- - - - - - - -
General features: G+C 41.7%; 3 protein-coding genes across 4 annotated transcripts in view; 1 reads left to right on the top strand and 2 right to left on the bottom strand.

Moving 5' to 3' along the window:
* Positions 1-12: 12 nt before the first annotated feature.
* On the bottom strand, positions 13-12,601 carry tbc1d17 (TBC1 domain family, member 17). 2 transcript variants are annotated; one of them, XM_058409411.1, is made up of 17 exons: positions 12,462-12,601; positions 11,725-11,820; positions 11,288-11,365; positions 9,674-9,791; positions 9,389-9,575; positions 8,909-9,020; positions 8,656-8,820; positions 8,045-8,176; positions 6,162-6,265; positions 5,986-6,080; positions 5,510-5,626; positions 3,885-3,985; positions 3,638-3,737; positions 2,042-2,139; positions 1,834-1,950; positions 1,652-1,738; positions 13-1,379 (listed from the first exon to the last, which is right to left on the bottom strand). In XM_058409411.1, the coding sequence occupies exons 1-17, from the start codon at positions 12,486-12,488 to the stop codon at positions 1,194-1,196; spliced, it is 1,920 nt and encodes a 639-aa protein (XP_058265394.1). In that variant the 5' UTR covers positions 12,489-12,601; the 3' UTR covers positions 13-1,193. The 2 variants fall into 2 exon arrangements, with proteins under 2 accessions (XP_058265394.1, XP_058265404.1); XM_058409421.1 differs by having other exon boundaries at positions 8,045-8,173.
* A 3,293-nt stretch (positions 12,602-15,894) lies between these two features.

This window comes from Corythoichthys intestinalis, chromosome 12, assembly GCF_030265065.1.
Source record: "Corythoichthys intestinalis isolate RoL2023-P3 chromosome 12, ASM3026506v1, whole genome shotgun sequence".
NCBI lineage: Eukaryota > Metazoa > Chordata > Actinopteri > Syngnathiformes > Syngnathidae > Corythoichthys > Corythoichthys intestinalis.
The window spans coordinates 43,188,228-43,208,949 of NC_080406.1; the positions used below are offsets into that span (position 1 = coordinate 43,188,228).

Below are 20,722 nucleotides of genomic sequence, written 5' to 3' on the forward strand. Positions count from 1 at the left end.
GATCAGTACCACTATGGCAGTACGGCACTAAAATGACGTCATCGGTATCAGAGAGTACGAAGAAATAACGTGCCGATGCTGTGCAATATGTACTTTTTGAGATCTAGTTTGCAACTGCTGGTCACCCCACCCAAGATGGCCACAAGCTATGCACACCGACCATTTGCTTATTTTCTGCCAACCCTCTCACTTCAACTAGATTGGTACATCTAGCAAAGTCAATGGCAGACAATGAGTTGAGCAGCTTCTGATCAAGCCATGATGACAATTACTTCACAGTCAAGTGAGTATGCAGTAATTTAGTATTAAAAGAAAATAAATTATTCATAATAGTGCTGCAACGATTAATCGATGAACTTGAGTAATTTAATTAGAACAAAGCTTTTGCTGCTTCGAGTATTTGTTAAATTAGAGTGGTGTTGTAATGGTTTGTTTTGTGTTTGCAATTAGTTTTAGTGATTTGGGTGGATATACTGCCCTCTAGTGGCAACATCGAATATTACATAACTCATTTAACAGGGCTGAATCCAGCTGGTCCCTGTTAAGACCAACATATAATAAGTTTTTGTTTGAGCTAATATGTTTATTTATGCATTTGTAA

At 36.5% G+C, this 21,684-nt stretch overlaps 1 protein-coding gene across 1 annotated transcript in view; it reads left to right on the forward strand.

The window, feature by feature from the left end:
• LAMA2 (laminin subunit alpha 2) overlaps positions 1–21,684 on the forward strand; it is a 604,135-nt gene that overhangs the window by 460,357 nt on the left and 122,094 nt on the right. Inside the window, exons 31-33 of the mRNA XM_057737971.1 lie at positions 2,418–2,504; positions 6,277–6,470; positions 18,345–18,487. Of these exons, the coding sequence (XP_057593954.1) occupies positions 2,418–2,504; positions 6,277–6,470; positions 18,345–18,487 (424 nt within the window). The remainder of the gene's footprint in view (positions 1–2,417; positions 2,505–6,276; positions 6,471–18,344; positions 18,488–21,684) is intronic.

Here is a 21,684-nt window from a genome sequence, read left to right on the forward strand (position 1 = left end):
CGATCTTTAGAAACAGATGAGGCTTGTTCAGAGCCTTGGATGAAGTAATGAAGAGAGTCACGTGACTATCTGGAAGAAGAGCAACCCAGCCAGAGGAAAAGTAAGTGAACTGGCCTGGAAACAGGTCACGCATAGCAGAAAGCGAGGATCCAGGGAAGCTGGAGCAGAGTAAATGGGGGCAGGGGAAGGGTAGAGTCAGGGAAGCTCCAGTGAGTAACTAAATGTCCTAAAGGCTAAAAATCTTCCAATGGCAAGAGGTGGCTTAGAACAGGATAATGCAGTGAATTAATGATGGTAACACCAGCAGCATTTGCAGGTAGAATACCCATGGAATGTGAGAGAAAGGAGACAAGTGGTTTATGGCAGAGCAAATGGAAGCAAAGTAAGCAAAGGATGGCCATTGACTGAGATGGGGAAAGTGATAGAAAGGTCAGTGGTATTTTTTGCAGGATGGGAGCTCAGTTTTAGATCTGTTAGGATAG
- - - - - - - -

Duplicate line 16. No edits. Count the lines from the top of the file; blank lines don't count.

CGATCTTTAGAAACAGATGAGGCTTGTTCAGAGCCTTGGATGAAGTAATGAAGAGAGTCACGTGACTATCTGGAAGAAGAGCAACCCAGCCAGAGGAAAAGTAAGTGAACTGGCCTGGAAACAGGTCACGCATAGCAGAAAGCGAGGATCCAGGGAAGCTGGAGCAGAGTAAATGGGGGCAGGGGAAGGGTAGAGTCAGGGAAGCTCCAGTGAGTAACTAAATGTCCTAAAGGCTAAAAATCTTCCAATGGCAAGAGGTGGCTTAGAACAGGATAATGCAGTGAATTAATGATGGTAACACCAGCAGCATTTGCAGGTAGAATACCCATGGAATGTGAGAGAAAGGAGACAAGTGGTTTATGGCAGAGCAAATGGAAGCAAAGTAAGCAAAGGATGGCCATTGACTGAGATGGGGAAAGTGATAGAAAGGTCAGTGGTATTTTTTGCAGGATGGGAGCTCAGTTTTAGATCTGTTAGGATAG